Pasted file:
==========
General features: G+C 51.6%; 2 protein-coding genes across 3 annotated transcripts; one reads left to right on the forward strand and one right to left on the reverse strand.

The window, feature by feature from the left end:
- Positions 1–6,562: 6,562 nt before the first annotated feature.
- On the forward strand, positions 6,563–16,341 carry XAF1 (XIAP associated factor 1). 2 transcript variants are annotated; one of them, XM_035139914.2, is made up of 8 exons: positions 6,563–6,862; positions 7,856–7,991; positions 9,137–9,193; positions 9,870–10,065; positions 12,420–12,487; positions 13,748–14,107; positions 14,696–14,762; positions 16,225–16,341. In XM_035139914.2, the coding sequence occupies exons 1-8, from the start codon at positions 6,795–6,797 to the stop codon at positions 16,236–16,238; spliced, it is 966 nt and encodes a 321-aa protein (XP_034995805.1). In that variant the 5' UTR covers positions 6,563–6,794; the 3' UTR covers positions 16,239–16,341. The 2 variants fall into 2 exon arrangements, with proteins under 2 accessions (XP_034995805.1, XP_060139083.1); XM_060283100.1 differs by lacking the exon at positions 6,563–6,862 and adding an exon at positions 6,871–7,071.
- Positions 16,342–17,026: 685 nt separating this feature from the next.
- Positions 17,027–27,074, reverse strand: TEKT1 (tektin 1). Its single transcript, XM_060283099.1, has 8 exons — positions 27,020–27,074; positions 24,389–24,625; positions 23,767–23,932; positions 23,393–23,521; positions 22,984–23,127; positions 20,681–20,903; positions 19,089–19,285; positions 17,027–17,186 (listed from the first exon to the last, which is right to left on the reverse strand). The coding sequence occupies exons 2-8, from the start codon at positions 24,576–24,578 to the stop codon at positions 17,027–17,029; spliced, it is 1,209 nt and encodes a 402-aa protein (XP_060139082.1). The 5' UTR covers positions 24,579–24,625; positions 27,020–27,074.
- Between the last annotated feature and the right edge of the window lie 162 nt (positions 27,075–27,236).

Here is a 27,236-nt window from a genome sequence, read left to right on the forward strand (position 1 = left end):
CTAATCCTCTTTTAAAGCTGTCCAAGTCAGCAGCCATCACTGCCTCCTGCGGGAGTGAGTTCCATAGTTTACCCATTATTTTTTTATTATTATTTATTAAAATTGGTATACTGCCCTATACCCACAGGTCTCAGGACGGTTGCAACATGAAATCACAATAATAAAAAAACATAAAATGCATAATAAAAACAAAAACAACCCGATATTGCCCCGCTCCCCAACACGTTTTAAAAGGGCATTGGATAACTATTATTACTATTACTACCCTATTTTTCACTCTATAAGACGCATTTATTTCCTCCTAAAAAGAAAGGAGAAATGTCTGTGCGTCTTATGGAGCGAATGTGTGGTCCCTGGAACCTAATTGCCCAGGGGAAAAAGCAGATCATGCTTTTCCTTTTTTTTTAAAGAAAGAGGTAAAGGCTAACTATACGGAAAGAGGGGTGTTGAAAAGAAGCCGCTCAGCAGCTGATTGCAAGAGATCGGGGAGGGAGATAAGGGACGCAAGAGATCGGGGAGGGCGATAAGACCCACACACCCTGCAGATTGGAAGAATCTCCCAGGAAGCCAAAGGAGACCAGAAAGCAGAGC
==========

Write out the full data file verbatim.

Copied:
General features: G+C 51.6%; 2 protein-coding genes across 3 annotated transcripts; one reads left to right on the forward strand and one right to left on the reverse strand.

The window, feature by feature from the left end:
- Positions 1–6,562: 6,562 nt before the first annotated feature.
- On the forward strand, positions 6,563–16,341 carry XAF1 (XIAP associated factor 1). 2 transcript variants are annotated; one of them, XM_035139914.2, is made up of 8 exons: positions 6,563–6,862; positions 7,856–7,991; positions 9,137–9,193; positions 9,870–10,065; positions 12,420–12,487; positions 13,748–14,107; positions 14,696–14,762; positions 16,225–16,341. In XM_035139914.2, the coding sequence occupies exons 1-8, from the start codon at positions 6,795–6,797 to the stop codon at positions 16,236–16,238; spliced, it is 966 nt and encodes a 321-aa protein (XP_034995805.1). In that variant the 5' UTR covers positions 6,563–6,794; the 3' UTR covers positions 16,239–16,341. The 2 variants fall into 2 exon arrangements, with proteins under 2 accessions (XP_034995805.1, XP_060139083.1); XM_060283100.1 differs by lacking the exon at positions 6,563–6,862 and adding an exon at positions 6,871–7,071.
- Positions 16,342–17,026: 685 nt separating this feature from the next.
- Positions 17,027–27,074, reverse strand: TEKT1 (tektin 1). Its single transcript, XM_060283099.1, has 8 exons — positions 27,020–27,074; positions 24,389–24,625; positions 23,767–23,932; positions 23,393–23,521; positions 22,984–23,127; positions 20,681–20,903; positions 19,089–19,285; positions 17,027–17,186 (listed from the first exon to the last, which is right to left on the reverse strand). The coding sequence occupies exons 2-8, from the start codon at positions 24,576–24,578 to the stop codon at positions 17,027–17,029; spliced, it is 1,209 nt and encodes a 402-aa protein (XP_060139082.1). The 5' UTR covers positions 24,579–24,625; positions 27,020–27,074.
- Between the last annotated feature and the right edge of the window lie 162 nt (positions 27,075–27,236).

Here is a 27,236-nt window from a genome sequence, read left to right on the forward strand (position 1 = left end):
CTAATCCTCTTTTAAAGCTGTCCAAGTCAGCAGCCATCACTGCCTCCTGCGGGAGTGAGTTCCATAGTTTACCCATTATTTTTTTATTATTATTTATTAAAATTGGTATACTGCCCTATACCCACAGGTCTCAGGACGGTTGCAACATGAAATCACAATAATAAAAAAACATAAAATGCATAATAAAAACAAAAACAACCCGATATTGCCCCGCTCCCCAACACGTTTTAAAAGGGCATTGGATAACTATTATTACTATTACTACCCTATTTTTCACTCTATAAGACGCATTTATTTCCTCCTAAAAAGAAAGGAGAAATGTCTGTGCGTCTTATGGAGCGAATGTGTGGTCCCTGGAACCTAATTGCCCAGGGGAAAAAGCAGATCATGCTTTTCCTTTTTTTTTAAAGAAAGAGGTAAAGGCTAACTATACGGAAAGAGGGGTGTTGAAAAGAAGCCGCTCAGCAGCTGATTGCAAGAGATCGGGGAGGGAGATAAGGGACGCAAGAGATCGGGGAGGGCGATAAGACCCACACACCCTGCAGATTGGAAGAATCTCCCAGGAAGCCAAAGGAGACCAGAAAGCAGAGC